Caveat: I know little about geometry but as I learn I uncover unnoded material. I don't see why barycentric coordinates are important but I will present their definition and prove the coordinates are unique.

**Theorem:** Let A, B, and C be vectors defining three non-collinear points. Then *any* point D in the plane defined by the points can be *uniquely* written as aA + bB +cC, where a + b + c = 1. I will give a simple proof that I find elegant. It is taken from Dan Pedoe's book entitled Geometry.

**Proof:**

If D = A then the theorem is obvious. Assume D != A. Let D' be a point on the line that passes through B and C. Then it is easy to show (write D' = B + t(C-B)) that D' = kB + k'C where k + k' = 1. By the same idea, D = lA + l'D' where l + l' = 1. Then D = lA + l'kB + l'k'C. The sum of the coefficients is l + l'k + l'k' = l + l'(k+k') = l + l' = 1.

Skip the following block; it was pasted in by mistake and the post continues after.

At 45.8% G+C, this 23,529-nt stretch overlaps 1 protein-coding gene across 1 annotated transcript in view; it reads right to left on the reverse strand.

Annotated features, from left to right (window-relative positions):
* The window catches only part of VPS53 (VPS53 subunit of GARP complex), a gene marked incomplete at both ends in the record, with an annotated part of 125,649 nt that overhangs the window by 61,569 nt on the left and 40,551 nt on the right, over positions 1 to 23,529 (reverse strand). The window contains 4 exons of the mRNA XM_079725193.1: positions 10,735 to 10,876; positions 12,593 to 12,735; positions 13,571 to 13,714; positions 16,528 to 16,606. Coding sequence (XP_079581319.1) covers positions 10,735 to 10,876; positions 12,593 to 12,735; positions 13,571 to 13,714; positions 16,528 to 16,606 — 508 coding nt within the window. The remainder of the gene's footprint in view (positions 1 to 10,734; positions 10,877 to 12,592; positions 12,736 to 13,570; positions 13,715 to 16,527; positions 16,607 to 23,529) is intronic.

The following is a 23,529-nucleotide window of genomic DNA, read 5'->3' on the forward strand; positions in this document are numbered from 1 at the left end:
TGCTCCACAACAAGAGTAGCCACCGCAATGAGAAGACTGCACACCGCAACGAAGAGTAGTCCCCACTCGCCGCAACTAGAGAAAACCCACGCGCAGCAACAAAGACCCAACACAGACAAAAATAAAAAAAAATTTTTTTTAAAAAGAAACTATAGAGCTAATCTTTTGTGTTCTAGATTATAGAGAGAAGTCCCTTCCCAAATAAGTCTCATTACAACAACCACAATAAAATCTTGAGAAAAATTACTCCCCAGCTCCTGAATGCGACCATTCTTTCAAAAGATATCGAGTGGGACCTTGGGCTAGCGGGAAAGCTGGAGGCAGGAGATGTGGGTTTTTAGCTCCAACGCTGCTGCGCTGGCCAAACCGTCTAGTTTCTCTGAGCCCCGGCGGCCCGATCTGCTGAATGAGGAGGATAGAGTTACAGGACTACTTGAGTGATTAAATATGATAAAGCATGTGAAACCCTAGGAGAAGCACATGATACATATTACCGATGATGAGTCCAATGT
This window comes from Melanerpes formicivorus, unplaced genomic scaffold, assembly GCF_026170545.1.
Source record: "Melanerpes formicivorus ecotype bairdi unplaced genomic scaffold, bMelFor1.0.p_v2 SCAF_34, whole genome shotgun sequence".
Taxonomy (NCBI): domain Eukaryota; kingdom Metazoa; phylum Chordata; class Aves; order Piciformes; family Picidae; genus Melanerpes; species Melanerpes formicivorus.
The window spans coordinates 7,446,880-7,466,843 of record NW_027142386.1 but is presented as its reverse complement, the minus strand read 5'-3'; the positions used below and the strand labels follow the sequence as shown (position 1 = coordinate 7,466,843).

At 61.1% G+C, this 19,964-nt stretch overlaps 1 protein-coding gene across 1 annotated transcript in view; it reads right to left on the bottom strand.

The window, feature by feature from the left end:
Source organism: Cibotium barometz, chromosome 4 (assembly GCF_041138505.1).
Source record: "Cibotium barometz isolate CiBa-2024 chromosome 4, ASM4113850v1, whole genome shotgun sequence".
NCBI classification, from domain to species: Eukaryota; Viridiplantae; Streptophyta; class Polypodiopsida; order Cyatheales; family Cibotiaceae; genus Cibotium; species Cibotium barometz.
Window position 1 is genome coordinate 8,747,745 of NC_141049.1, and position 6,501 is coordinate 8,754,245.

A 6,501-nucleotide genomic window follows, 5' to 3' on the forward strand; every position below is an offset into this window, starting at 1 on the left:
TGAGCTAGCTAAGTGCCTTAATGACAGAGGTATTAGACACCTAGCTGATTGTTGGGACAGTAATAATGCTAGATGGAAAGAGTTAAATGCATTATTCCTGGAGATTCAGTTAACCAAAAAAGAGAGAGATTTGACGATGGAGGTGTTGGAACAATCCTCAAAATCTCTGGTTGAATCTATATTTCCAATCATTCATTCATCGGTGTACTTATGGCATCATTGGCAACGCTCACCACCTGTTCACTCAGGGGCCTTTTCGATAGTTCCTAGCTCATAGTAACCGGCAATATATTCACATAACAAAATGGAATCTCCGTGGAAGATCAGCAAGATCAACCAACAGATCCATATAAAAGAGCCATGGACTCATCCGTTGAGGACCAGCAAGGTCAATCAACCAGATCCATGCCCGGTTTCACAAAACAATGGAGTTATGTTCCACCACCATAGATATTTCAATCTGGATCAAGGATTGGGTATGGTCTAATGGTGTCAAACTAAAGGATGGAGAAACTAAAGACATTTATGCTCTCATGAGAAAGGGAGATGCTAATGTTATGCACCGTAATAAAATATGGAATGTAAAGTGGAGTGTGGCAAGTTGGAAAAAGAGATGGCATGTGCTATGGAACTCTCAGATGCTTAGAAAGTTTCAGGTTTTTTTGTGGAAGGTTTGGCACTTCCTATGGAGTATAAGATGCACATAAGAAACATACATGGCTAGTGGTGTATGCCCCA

The question remains as to whether the coefficients are unique. Assume D = aA + bB + cC = a'A + b'B + c'C, where the sums of both pairs of coefficients is 1. Then (a-a')A + (b-b')B + (c-c')C = 0. The sum of the coefficients in this equation is 1 - 1 = 0. In general, if X, Y, and Z are three non-collinear points and xX + yY +zZ = 0 and x + y + z = 0, then x = y = z = 0. This fact deserves a proof in another writeup but I do not know how to name it. Anyway, that fact proves the uniqueness of the barycentric coordinates.